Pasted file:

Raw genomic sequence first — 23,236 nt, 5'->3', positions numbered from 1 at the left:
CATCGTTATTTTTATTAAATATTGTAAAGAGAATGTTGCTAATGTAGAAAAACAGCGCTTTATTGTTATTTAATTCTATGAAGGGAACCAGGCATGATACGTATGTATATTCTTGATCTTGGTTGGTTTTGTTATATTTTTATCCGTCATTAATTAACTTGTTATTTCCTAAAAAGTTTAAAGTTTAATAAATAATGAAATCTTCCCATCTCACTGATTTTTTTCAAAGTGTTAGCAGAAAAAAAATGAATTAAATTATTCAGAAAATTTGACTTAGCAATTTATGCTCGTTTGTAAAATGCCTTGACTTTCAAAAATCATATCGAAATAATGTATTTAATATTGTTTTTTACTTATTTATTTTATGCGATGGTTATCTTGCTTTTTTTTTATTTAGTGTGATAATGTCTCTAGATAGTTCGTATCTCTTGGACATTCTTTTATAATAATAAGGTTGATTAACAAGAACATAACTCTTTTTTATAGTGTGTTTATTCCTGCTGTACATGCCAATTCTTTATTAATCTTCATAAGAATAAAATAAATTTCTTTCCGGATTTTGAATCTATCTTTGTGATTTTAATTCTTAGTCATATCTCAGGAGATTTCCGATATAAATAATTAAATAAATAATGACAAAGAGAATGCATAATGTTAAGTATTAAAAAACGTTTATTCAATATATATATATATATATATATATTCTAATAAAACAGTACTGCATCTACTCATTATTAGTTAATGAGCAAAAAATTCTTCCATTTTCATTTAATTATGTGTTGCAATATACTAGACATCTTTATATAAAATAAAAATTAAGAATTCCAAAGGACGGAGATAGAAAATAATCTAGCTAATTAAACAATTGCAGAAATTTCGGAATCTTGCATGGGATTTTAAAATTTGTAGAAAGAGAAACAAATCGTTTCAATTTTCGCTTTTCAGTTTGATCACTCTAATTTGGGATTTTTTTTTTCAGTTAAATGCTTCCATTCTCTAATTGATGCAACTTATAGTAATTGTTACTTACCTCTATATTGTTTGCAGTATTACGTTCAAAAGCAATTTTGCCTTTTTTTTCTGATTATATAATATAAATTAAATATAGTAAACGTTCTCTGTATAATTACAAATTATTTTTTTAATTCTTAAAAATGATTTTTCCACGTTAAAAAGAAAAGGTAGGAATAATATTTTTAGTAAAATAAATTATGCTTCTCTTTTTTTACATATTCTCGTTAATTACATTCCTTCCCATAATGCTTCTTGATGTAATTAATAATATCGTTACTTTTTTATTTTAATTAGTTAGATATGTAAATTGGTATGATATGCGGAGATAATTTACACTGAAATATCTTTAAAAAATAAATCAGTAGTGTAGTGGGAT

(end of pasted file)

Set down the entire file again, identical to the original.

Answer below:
Raw genomic sequence first — 23,236 nt, 5'->3', positions numbered from 1 at the left:
CATCGTTATTTTTATTAAATATTGTAAAGAGAATGTTGCTAATGTAGAAAAACAGCGCTTTATTGTTATTTAATTCTATGAAGGGAACCAGGCATGATACGTATGTATATTCTTGATCTTGGTTGGTTTTGTTATATTTTTATCCGTCATTAATTAACTTGTTATTTCCTAAAAAGTTTAAAGTTTAATAAATAATGAAATCTTCCCATCTCACTGATTTTTTTCAAAGTGTTAGCAGAAAAAAAATGAATTAAATTATTCAGAAAATTTGACTTAGCAATTTATGCTCGTTTGTAAAATGCCTTGACTTTCAAAAATCATATCGAAATAATGTATTTAATATTGTTTTTTACTTATTTATTTTATGCGATGGTTATCTTGCTTTTTTTTTATTTAGTGTGATAATGTCTCTAGATAGTTCGTATCTCTTGGACATTCTTTTATAATAATAAGGTTGATTAACAAGAACATAACTCTTTTTTATAGTGTGTTTATTCCTGCTGTACATGCCAATTCTTTATTAATCTTCATAAGAATAAAATAAATTTCTTTCCGGATTTTGAATCTATCTTTGTGATTTTAATTCTTAGTCATATCTCAGGAGATTTCCGATATAAATAATTAAATAAATAATGACAAAGAGAATGCATAATGTTAAGTATTAAAAAACGTTTATTCAATATATATATATATATATATATATTCTAATAAAACAGTACTGCATCTACTCATTATTAGTTAATGAGCAAAAAATTCTTCCATTTTCATTTAATTATGTGTTGCAATATACTAGACATCTTTATATAAAATAAAAATTAAGAATTCCAAAGGACGGAGATAGAAAATAATCTAGCTAATTAAACAATTGCAGAAATTTCGGAATCTTGCATGGGATTTTAAAATTTGTAGAAAGAGAAACAAATCGTTTCAATTTTCGCTTTTCAGTTTGATCACTCTAATTTGGGATTTTTTTTTTCAGTTAAATGCTTCCATTCTCTAATTGATGCAACTTATAGTAATTGTTACTTACCTCTATATTGTTTGCAGTATTACGTTCAAAAGCAATTTTGCCTTTTTTTTCTGATTATATAATATAAATTAAATATAGTAAACGTTCTCTGTATAATTACAAATTATTTTTTTAATTCTTAAAAATGATTTTTCCACGTTAAAAAGAAAAGGTAGGAATAATATTTTTAGTAAAATAAATTATGCTTCTCTTTTTTTACATATTCTCGTTAATTACATTCCTTCCCATAATGCTTCTTGATGTAATTAATAATATCGTTACTTTTTTATTTTAATTAGTTAGATATGTAAATTGGTATGATATGCGGAGATAATTTACACTGAAATATCTTTAAAAAATAAATCAGTAGTGTAGTGGGAT